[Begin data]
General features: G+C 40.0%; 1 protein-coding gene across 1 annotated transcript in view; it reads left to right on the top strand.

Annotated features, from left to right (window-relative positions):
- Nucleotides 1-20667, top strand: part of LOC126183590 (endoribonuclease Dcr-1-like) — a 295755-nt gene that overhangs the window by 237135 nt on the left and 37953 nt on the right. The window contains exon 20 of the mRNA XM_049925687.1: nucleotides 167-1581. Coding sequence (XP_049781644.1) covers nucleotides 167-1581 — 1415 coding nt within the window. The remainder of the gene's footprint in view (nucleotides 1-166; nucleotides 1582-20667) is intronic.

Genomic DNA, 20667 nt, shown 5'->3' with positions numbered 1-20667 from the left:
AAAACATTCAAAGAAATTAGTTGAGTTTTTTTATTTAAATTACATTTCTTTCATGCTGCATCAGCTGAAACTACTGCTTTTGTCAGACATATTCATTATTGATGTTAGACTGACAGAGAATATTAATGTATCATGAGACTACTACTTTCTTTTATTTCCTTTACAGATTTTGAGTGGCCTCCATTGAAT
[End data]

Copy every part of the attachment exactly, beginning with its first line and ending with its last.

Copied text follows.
General features: G+C 40.0%; 1 protein-coding gene across 1 annotated transcript in view; it reads left to right on the top strand.

Annotated features, from left to right (window-relative positions):
- Nucleotides 1-20667, top strand: part of LOC126183590 (endoribonuclease Dcr-1-like) — a 295755-nt gene that overhangs the window by 237135 nt on the left and 37953 nt on the right. The window contains exon 20 of the mRNA XM_049925687.1: nucleotides 167-1581. Coding sequence (XP_049781644.1) covers nucleotides 167-1581 — 1415 coding nt within the window. The remainder of the gene's footprint in view (nucleotides 1-166; nucleotides 1582-20667) is intronic.

Genomic DNA, 20667 nt, shown 5'->3' with positions numbered 1-20667 from the left:
AAAACATTCAAAGAAATTAGTTGAGTTTTTTTATTTAAATTACATTTCTTTCATGCTGCATCAGCTGAAACTACTGCTTTTGTCAGACATATTCATTATTGATGTTAGACTGACAGAGAATATTAATGTATCATGAGACTACTACTTTCTTTTATTTCCTTTACAGATTTTGAGTGGCCTCCATTGAAT